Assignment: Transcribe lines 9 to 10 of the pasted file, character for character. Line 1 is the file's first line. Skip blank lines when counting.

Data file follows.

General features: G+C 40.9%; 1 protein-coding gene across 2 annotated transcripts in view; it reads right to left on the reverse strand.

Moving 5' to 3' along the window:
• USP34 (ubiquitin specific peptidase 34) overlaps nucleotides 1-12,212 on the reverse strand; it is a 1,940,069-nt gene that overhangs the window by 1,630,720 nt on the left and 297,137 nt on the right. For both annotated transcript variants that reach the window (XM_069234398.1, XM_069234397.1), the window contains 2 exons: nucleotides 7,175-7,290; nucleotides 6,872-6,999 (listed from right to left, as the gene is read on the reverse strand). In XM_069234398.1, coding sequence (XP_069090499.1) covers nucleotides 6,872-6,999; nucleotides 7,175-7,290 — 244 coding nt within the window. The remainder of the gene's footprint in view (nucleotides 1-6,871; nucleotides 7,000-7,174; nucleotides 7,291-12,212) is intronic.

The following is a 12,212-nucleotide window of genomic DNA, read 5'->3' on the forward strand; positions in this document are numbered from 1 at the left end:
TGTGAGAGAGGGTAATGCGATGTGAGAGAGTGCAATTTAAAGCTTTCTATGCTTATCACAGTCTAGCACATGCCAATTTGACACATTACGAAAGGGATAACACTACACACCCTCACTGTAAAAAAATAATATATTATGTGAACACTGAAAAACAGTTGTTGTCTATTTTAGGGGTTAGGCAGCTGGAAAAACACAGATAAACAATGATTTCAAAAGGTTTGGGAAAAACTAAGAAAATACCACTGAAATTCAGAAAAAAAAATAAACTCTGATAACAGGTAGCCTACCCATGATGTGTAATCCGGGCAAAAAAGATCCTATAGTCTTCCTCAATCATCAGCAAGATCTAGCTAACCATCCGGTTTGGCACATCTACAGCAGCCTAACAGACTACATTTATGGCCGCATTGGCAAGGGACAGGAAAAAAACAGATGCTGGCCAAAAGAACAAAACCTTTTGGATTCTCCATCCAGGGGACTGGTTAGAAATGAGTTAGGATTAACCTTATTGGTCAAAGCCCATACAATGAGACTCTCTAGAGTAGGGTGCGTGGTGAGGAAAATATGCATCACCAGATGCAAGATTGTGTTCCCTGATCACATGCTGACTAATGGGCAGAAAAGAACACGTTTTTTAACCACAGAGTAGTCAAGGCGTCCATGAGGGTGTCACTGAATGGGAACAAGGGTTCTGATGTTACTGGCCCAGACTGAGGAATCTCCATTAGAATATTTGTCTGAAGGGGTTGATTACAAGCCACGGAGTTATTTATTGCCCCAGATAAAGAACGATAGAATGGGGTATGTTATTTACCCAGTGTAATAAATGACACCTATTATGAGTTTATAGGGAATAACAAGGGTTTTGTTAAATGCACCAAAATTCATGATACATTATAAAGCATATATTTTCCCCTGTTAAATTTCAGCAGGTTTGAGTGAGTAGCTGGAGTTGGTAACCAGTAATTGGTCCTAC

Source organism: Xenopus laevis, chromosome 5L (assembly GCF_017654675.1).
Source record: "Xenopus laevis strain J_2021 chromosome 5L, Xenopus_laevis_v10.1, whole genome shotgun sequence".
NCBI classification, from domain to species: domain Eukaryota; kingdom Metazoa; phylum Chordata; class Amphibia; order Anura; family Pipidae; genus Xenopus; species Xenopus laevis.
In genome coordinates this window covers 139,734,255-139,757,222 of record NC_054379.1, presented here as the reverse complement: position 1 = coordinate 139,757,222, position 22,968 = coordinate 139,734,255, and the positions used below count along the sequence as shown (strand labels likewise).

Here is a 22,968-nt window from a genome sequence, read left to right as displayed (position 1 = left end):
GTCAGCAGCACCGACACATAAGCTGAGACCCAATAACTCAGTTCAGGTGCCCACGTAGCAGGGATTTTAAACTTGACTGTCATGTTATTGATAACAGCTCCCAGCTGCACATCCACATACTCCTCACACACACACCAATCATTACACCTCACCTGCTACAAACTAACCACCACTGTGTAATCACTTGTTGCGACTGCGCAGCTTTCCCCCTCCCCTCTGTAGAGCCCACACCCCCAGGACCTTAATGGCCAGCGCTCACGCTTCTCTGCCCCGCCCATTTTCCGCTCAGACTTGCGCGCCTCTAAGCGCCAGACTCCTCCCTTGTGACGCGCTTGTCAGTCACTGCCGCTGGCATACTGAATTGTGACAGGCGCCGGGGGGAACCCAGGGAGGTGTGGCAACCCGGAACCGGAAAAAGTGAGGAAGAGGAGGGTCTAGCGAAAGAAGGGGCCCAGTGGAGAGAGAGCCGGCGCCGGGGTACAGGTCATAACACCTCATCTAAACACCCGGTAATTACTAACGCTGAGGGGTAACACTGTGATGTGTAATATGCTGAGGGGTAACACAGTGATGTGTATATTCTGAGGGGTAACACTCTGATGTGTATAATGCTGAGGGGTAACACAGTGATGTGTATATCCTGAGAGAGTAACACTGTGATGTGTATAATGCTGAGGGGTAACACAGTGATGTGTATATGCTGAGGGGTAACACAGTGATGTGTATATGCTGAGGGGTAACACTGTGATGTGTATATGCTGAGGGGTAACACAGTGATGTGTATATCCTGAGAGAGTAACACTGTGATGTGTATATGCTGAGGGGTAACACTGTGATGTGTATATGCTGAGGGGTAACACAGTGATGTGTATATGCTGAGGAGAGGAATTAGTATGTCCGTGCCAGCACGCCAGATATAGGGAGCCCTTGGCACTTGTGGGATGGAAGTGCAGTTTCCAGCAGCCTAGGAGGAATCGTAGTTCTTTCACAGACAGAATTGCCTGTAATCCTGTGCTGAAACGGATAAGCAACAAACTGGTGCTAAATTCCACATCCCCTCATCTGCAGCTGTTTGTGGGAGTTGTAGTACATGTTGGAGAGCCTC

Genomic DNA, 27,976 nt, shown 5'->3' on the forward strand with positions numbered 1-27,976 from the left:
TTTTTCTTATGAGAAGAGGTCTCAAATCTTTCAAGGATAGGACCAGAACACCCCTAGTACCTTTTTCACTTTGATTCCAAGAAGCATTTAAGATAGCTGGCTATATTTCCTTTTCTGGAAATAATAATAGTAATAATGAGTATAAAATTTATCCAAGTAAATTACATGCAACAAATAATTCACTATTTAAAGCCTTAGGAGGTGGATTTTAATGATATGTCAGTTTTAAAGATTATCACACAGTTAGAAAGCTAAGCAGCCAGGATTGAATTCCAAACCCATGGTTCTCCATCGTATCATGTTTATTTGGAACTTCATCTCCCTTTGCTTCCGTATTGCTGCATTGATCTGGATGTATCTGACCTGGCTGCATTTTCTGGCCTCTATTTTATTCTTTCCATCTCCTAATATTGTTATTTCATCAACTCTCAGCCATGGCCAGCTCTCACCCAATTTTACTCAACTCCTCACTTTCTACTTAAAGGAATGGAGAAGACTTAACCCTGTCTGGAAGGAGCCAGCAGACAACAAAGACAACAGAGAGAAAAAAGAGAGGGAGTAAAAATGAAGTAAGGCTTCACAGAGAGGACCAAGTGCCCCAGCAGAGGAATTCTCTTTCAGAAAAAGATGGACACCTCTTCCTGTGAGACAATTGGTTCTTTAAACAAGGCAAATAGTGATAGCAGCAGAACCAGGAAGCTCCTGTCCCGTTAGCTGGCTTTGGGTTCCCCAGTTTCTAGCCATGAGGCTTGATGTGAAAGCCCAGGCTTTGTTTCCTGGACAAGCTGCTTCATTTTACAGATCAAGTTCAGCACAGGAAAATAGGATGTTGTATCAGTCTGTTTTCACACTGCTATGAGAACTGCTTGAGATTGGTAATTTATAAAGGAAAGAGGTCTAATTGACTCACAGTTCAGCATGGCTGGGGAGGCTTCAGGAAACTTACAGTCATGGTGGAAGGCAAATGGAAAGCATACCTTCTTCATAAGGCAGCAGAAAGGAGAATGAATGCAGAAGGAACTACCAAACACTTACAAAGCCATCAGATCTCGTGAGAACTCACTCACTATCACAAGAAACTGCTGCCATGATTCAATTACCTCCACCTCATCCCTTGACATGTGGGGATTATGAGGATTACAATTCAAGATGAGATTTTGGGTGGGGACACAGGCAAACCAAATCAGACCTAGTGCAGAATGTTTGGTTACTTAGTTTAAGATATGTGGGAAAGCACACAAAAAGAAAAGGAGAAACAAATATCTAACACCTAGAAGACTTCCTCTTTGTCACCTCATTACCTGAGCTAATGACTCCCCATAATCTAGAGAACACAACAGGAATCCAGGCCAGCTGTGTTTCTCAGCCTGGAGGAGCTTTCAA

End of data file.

In genome coordinates this window covers 139,734,255-139,757,222 of record NC_054379.1, presented here as the reverse complement: position 1 = coordinate 139,757,222, position 22,968 = coordinate 139,734,255, and the positions used below count along the sequence as shown (strand labels likewise).

Here is a 22,968-nt window from a genome sequence, read left to right as displayed (position 1 = left end):